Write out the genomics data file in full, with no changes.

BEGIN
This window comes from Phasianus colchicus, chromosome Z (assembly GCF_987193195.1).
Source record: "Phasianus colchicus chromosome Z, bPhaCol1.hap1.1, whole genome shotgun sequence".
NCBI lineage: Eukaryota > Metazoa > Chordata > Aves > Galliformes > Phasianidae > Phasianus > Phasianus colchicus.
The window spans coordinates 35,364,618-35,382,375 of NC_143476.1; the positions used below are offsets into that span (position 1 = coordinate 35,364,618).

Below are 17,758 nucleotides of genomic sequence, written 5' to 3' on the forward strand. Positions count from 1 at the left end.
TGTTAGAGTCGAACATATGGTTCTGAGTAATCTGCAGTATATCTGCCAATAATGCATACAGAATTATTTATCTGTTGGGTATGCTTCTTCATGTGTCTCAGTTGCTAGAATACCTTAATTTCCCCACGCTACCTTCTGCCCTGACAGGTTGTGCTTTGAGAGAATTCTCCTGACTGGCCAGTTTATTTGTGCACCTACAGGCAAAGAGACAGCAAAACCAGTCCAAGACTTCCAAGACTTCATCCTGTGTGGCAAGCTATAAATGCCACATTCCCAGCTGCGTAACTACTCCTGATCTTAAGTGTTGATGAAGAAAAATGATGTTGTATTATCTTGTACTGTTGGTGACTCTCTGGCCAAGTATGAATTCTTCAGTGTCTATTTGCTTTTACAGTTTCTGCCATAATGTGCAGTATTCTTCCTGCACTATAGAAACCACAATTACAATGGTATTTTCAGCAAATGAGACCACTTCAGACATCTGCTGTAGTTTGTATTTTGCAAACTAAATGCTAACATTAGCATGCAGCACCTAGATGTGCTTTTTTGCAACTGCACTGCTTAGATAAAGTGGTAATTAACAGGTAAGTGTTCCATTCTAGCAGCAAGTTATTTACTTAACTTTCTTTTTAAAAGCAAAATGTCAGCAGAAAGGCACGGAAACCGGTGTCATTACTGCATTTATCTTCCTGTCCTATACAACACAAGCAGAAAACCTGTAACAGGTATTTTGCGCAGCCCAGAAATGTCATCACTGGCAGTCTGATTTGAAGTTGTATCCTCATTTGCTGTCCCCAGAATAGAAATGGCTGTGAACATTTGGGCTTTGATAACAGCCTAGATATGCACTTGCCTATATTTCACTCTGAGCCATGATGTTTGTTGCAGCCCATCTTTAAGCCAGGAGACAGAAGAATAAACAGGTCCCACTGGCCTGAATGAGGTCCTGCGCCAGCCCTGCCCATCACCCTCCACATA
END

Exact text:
This window comes from Phasianus colchicus, chromosome Z (assembly GCF_987193195.1).
Source record: "Phasianus colchicus chromosome Z, bPhaCol1.hap1.1, whole genome shotgun sequence".
NCBI lineage: Eukaryota > Metazoa > Chordata > Aves > Galliformes > Phasianidae > Phasianus > Phasianus colchicus.
The window spans coordinates 35,364,618-35,382,375 of NC_143476.1; the positions used below are offsets into that span (position 1 = coordinate 35,364,618).

Below are 17,758 nucleotides of genomic sequence, written 5' to 3' on the forward strand. Positions count from 1 at the left end.
TGTTAGAGTCGAACATATGGTTCTGAGTAATCTGCAGTATATCTGCCAATAATGCATACAGAATTATTTATCTGTTGGGTATGCTTCTTCATGTGTCTCAGTTGCTAGAATACCTTAATTTCCCCACGCTACCTTCTGCCCTGACAGGTTGTGCTTTGAGAGAATTCTCCTGACTGGCCAGTTTATTTGTGCACCTACAGGCAAAGAGACAGCAAAACCAGTCCAAGACTTCCAAGACTTCATCCTGTGTGGCAAGCTATAAATGCCACATTCCCAGCTGCGTAACTACTCCTGATCTTAAGTGTTGATGAAGAAAAATGATGTTGTATTATCTTGTACTGTTGGTGACTCTCTGGCCAAGTATGAATTCTTCAGTGTCTATTTGCTTTTACAGTTTCTGCCATAATGTGCAGTATTCTTCCTGCACTATAGAAACCACAATTACAATGGTATTTTCAGCAAATGAGACCACTTCAGACATCTGCTGTAGTTTGTATTTTGCAAACTAAATGCTAACATTAGCATGCAGCACCTAGATGTGCTTTTTTGCAACTGCACTGCTTAGATAAAGTGGTAATTAACAGGTAAGTGTTCCATTCTAGCAGCAAGTTATTTACTTAACTTTCTTTTTAAAAGCAAAATGTCAGCAGAAAGGCACGGAAACCGGTGTCATTACTGCATTTATCTTCCTGTCCTATACAACACAAGCAGAAAACCTGTAACAGGTATTTTGCGCAGCCCAGAAATGTCATCACTGGCAGTCTGATTTGAAGTTGTATCCTCATTTGCTGTCCCCAGAATAGAAATGGCTGTGAACATTTGGGCTTTGATAACAGCCTAGATATGCACTTGCCTATATTTCACTCTGAGCCATGATGTTTGTTGCAGCCCATCTTTAAGCCAGGAGACAGAAGAATAAACAGGTCCCACTGGCCTGAATGAGGTCCTGCGCCAGCCCTGCCCATCACCCTCCACATA